Late this month Poinsettias and Christmas cactus should be brought back indoors and you should begin preparing them for Christmas flowering.

Poinsettias are short day plants. Although they will eventually bloom, if you want the plants in bloom for the holidays they must be kept at about 65 to 70 degrees, and subjected to at least six weeks of 14 hours of total darkness per day (mid to late September). This may be accomplished by placing the potted plant in a closet or unlighted room, or by covering the plant with black cloth, black plastic over a frame or a cardboard box.The plant must then be returned to the light each day and given a minimum of 4 hours of direct sun, or 10 hours of bright light. The application of a 0-10-10 fertilizer this month and again next should help encourage the development of flower buds, then feed your plant every 2 weeks with a high nitrogen fertilizer once color has begun to show.

Christmas cactus needs the same general care, with the exception that they require cooler temperatures of about 50 to 60 degrees.

Continue to watch for insect or disease damage and take the necessary steps to control the problem. Warmer and drier weather means it will be necessary to water and mist your house plants more often.

Odds and ends

Keep the weeds pulled, before they have a chance to flower and go to seed again. Otherwise, you will be fighting newly germinated weed seed for the next several years. Weeds in the garden are harmful because they rob your plants of water and nutrients, harbor insects and diseases, and, on occasion grow tall enough to shade your flowers and plants. Change the water in your bird bath regularly, and keep it filled. Standing water is less healthy for the birds, and may become a breeding ground for mosquito larvae.

Continue to watch for insect, slug and snail, or disease damage throughout the garden, and take the necessary steps to control the problem.


michiganmom116
by Garden Owner on Jan. 25, 2010 at 2:44 PM

Gardening in the month of September

September 16, 1999
As the summer winds down to fall, it is time to clean up the garden and plan for next spring. Water trees and shrubs less, allowing them to harden off before winter sets in. Remove spent annuals and compost them. Keep after the weeds and the slugs!



Joshua Tree in the Desert
Here are a few gardening tasks and projects that you can do this month to help keep your garden looking it's best for the rest of this season, and prepare for the long cold winter and upcoming spring.

During the fall months of September, October and November, after soil temperature drops below 60°F., the bulbs of spring flowering tulips, daffodils, hyacinths, Siberian squill, dwarf irises, Anemone, and crocus should be planted. Select healthy, disease free bulbs. Add Bone meal or Bulb fertilizer into the planting hole, as you prepare the soil.

Winter pansies, flowering Kale, flowering Cabbage, and fall mums may be planted now, to give a little color to the garden when the summers flowers have faded away.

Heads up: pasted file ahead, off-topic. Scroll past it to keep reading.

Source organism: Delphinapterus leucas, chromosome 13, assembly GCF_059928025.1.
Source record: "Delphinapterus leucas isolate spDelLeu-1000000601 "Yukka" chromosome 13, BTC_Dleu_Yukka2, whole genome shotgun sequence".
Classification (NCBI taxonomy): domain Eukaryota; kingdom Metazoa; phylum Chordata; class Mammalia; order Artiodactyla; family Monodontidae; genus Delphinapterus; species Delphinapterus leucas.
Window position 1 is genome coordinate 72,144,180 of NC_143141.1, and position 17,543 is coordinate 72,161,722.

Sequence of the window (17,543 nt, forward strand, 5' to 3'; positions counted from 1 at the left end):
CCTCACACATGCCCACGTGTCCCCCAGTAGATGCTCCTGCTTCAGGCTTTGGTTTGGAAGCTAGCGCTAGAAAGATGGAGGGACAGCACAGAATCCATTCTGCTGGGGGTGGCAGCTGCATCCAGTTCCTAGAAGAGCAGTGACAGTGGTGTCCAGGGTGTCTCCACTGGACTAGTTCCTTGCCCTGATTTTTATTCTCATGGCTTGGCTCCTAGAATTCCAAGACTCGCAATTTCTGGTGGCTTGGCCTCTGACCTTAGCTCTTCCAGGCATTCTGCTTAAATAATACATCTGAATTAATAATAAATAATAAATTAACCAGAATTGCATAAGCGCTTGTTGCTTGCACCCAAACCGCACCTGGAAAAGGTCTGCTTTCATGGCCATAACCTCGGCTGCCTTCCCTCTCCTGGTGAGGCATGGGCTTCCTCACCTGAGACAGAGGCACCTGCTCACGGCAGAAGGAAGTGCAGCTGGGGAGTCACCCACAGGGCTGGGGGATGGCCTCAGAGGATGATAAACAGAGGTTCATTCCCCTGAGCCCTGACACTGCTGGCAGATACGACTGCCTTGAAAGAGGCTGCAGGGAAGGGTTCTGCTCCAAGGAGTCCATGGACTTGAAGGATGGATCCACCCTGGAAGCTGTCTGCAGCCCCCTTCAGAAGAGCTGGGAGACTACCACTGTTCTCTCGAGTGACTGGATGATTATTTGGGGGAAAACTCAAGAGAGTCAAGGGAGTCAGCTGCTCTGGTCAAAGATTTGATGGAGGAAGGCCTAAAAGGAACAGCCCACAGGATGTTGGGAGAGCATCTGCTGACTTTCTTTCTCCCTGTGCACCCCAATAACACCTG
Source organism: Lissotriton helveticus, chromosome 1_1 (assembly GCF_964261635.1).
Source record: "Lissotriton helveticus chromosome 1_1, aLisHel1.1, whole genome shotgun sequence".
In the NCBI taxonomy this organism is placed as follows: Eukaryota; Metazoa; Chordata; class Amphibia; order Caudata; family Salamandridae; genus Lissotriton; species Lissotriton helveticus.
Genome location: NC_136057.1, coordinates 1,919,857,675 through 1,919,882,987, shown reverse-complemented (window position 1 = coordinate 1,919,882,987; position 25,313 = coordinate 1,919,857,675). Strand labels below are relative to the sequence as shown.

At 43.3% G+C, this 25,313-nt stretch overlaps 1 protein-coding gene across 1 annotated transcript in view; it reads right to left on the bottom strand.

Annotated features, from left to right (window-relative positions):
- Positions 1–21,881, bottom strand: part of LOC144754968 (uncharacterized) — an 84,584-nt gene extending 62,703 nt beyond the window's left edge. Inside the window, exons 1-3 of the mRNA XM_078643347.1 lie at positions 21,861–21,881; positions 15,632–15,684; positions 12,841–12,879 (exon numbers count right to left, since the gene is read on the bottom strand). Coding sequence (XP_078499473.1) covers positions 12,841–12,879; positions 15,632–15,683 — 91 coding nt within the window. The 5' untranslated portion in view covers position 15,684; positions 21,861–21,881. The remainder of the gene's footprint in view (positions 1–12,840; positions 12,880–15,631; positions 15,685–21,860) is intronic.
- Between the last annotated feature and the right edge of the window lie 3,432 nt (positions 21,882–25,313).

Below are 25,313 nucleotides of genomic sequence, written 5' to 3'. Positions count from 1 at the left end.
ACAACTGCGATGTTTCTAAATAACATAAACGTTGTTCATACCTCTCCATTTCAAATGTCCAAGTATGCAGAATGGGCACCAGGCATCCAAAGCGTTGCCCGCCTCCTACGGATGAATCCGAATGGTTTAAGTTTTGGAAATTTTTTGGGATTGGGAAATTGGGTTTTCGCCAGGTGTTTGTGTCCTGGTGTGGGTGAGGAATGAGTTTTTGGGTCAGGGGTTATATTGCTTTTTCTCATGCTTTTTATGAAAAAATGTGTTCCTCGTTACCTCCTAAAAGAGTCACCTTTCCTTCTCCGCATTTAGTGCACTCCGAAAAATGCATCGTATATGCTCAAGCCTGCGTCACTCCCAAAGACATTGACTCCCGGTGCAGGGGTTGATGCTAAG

Scatter the seeds of perennials in a row or in open beds this month so that the young seedlings will be ready to be transplanted into their permanent spot next spring.

As the weather cools, perennials which have overgrown their space or become crowded should be dug and divided, or moved to a new area of the garden. New or replacement perennials can also be planted this month.

Tender bulbs should be dug up and stored in a cool, dark area after first frost.

Fall is a good time to select and plant trees and shrubs. Fall planting encourages good root development, allowing the plants to get established before spring. If weather is dry, provide water up until the ground freezes.

Stop fertilizing your trees and flowering shrubs to allow this years growth to harden off before winter.

Harvesting fruits and vegetables is the best part of growing them. As is often the case, you may have produced much more of certain type than your family can consume. Share the abundance of squash and tomatoes with friends and neighbors, and don't forget about your local food bank or second harvest organization! Although most fruits and vegetables are best when eaten fresh on the day they're picked, you can extend the season by freezing, drying, storing, or canning.

Fruits and vegetables should be checked regularly for ripeness. A little practice and experience will tell you when your produce is at it's peak of flavor, and that is when it should be harvested.

Plum trees should be pruned right after harvest, to insure a bountiful crop next year.

Once the tops of onions have withered, the bulbs should be lifted and dried in a warm, dry, sunny location for about 10 days. Then they should be stored in a cool, dark, dry place.

Some root crops, such as carrots, onions, and parsnips can be left in the ground in cold climates and dug up as needed. Apply enough mulch to keep the ground from freezing, and the crop will be kept fresh until it is needed.